Olmstead v. L.C. was a landmark Supreme Court decision that was decided on this day in 1999 that required states to eliminate unnecessary segregation of people with disabilities and to ensure that people with disabilities receive services in the most integrated setting suited to their needs. Lois Curtis and Elaine Wilson, two disabled women residing in Georgia nursing homes, were involved in this case. Curtis and Wilson asked state officials to let them live in their own homes in the community.
After the state denied their request, Susan Jamieson of Atlanta Legal Aid filed a lawsuit on their behalf. After numerous appeals, the Supreme Court heard the case. The Supreme Court ruled that services for people with disabilities must be provided “in the most integrated setting possible.” Because of this ruling, the inclusion of people with disabilities in community settings has improved significantly. But many disabled Americans continue to live in nursing homes and institutions unnecessarily.
People with disabilities may be unable to live in their communities without cases like Olmstead v. L.C. I am grateful that the institutionalization of disabled people was found to be discriminatory. I would have a considerably lower quality of life if I were in a nursing home. I wouldn’t be able to go shopping, or to the movie theater. I want to make my own decisions, and living in my apartment allows me to do that.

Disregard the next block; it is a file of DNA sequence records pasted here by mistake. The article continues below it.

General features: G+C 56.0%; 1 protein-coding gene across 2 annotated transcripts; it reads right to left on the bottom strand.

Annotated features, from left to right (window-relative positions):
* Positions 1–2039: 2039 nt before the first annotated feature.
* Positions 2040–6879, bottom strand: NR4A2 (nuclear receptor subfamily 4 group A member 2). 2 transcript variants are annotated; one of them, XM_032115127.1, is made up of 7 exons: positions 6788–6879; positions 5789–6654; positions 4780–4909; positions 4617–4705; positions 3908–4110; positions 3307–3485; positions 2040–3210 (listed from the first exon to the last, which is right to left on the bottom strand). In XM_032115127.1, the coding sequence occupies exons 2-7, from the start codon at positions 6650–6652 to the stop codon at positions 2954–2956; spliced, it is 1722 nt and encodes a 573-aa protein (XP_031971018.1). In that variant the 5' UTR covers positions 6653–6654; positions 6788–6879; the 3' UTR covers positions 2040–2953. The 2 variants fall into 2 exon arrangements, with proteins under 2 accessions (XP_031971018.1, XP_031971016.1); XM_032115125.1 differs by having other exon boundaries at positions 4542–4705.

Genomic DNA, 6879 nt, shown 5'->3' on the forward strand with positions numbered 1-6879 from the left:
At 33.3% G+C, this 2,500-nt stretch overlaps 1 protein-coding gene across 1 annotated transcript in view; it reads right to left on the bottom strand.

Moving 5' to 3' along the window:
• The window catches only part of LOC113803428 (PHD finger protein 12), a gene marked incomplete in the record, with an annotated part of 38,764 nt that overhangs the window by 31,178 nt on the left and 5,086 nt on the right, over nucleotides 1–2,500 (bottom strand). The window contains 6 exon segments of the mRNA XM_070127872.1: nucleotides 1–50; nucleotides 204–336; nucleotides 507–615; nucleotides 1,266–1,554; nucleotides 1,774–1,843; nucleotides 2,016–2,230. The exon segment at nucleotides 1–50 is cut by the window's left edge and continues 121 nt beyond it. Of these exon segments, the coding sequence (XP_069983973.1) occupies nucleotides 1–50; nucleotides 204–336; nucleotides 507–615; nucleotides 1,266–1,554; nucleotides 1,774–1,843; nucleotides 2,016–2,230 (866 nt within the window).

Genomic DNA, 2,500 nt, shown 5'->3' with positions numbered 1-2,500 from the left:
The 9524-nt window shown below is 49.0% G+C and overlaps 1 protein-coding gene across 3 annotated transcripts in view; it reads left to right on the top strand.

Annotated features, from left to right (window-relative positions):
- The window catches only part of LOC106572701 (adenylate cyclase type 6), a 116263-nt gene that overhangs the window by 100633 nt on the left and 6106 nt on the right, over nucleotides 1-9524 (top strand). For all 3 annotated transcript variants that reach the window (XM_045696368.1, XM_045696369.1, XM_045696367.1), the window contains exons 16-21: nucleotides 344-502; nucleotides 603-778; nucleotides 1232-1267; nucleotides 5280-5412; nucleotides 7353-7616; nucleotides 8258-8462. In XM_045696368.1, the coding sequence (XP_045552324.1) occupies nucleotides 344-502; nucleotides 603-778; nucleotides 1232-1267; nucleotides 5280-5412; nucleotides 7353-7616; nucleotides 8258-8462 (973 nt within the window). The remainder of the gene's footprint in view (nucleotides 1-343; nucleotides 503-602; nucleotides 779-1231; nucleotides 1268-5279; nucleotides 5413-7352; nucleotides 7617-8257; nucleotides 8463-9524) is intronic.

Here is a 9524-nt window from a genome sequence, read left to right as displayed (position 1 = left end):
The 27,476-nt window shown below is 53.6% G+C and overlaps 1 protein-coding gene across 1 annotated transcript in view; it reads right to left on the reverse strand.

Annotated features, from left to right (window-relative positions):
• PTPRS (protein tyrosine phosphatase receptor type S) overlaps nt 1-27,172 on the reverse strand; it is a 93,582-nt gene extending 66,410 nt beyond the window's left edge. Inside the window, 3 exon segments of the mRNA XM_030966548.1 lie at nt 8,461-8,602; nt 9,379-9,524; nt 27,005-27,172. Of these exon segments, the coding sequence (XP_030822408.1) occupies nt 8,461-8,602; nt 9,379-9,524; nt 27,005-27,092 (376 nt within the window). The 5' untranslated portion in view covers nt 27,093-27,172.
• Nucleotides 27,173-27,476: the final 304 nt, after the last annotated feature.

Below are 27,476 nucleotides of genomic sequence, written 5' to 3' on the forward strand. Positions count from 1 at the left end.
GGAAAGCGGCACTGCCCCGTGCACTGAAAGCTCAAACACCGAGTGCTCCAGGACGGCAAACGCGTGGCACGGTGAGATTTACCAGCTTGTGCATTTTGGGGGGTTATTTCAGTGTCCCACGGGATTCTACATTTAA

Dignity of risk has also been important in my independent living journey. Dignity of risk is about a person’s right to make their own decisions, take risks, and live the life they want. I knew that moving out of my parent’s house was a big deal. I was 20 years old and wanted to move out. In 2018, I went to a Boston Bruins game without my parents. I was so nervous, but I ended up having a great time. I can’t wait to go on more trips with my friends.
I’ve lived on my own for almost two years. Living on my own has been a dream come true. It hasn’t been without its challenges, but I am grateful that I can live my life independently. I live in my hometown with my best friend, and there’s nowhere I’d rather be.
Deegan, P. E. (1992). The Independent Living Movement and people with psychiatric disabilities: Taking back control over our own lives. Psychosocial Rehabilitation Journal, 15(3), 3–19. https://doi.org/10.1037/h0095769
“How Two Women Changed Thousands of Lives.” Disability Rights Texas, Disability Rights Texas, 17 June 2019, http://www.disabilityrightstx.org/en/2019/06/17/olmstead20th/.
Shouse, Janet. “The Dignity of Risk.” Tennessee Works, Tennessee Works, 1 June 2016, https://www.tennesseeworks.org/the-dignity-of-risk/.